Geography students demand UoM introduce no-detriment policy for this year

‘The current policies in place are completely unacceptable to support students’

A group of student representatives from the University of Manchester’s geography department demand that UoM introduce a no-detriment policy for this academic year.

They have written an open letter calling on the uni to acknowledge that the current policies in place are “completely unacceptable to support students’ studies and that there needs to be a new support policy put in place for students.”

The aim of the letter is to “develop effective policies for all courses and as such, this is an issue not just for our course, but for all courses.”

Rosie Gebbie, one of the authors of the open letter, told The Manchester Tab: “Ultimately we want a policy that recognises the impact of the pandemic on our ability to perform academically, to effectively to mitigate such impacts through a blanket cover that does not discriminate against any student; this would be true acknowledgment from the university that every single student has been impacted by the pandemic, and that they wish to support us all.”

The students were inspired to write the letter due to not only personal experiences, but also after having seen multiple posts on student social media groups of students struggling.

The geography students have backing from student action group SAFER and the letter is in the form of an open document, so that any student can add their signature.

Rosie Gebbie said: “The lack of policy to protect our grades feels like a dis-acknowledgment of the very real impacts this pandemic is having on us on a day-to-day basis.

“This letter was written to explain to the staff of UoM just how much our mental health and wellbeing has been, and is still being impacted.”

The letter opens by referencing the university’s “six key values”, and goes on to say: “In this letter, we appeal specifically to the value of humanity: At Manchester, ‘we embrace and celebrate difference, respect and support each other, and act with integrity to benefit society and the environment by transforming and enriching lives’.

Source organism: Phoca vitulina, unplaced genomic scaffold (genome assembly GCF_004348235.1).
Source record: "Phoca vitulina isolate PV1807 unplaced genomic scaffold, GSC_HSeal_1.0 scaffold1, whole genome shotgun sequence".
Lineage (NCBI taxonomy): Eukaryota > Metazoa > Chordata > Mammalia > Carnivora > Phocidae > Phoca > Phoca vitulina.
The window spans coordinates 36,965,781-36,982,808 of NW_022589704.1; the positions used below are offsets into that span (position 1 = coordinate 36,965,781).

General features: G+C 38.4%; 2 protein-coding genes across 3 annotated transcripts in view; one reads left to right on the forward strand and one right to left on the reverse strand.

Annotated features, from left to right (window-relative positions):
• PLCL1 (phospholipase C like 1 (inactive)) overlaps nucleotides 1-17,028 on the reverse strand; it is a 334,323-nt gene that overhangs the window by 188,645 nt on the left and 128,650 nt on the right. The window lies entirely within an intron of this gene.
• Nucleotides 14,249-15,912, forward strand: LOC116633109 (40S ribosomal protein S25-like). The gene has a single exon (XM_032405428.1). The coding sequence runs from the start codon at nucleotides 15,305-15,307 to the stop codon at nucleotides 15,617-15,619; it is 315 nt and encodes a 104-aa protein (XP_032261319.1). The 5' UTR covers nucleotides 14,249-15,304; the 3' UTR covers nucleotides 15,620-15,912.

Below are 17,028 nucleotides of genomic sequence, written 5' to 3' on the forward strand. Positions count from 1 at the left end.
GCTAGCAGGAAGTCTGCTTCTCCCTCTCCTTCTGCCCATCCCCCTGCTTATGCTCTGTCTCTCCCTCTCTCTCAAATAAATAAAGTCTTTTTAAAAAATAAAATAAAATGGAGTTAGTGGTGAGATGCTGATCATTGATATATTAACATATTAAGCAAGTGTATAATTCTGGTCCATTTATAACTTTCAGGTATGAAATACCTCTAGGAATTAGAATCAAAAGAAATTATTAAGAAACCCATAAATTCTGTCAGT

“Furthermore, the priorities as outlined by the university includes wellbeing as a key priority. These are the words of our university. Let us put words into action.”

Millie Shepard, another student who contributed to the letter, said: “Whilst we speak through this letter as geography students, we believe that our message resonates with every single student at UoM.

“We feel this is necessary now, not only to protect the hard work that we have all put in over the last few years but also to safeguard us against the multiple effects of the on-going pandemic. We want to be proud of our degrees, and to get the grade we know we deserve.”

The letter refers back to lockdown in March 2020, in which a no-disadvantage policy was offered to students by UoM and how despite once more being in lockdown, “such a policy has not been implemented”.

Student Louise Greenfield said: “Leadership staff need to acknowledge that learning has been negatively effected by the pandemic. Learning remotely is more difficult, time-consuming and stressful.

“There is no enjoyment left in learning at UoM, instead it has been replaced by stress and anxiety. A policy needs to be implemented to protect our grades and motivation to learn.”

Another co-author Adam Warren said: “This is just another example of the university not considering the wider implications of their decisions on students – we have seen it time and time again especially more recently with the fences and rent strikes.”

Another geography student told The Manchester Tab how the geography department has been doing its best to support the school’s students, however don’t have the authority to make significant changes to policies and therefore help all students. Subsequently the letter hopes to reach higher levels of university authority.

The students conclude the letter by saying: “We want the chance to enjoy our university studies again, protect our mental health and wellbeing and know that these unprecedented times will not inhibit our ability to achieve.”

The letter was sent to Fiona Smyth, the Vice Dean for teaching and learning at UoM and she responded by asking to set up a meeting to discuss everything mentioned within the letter.

So far, the letter has been signed by 294 students in total. You can sign the letter here.

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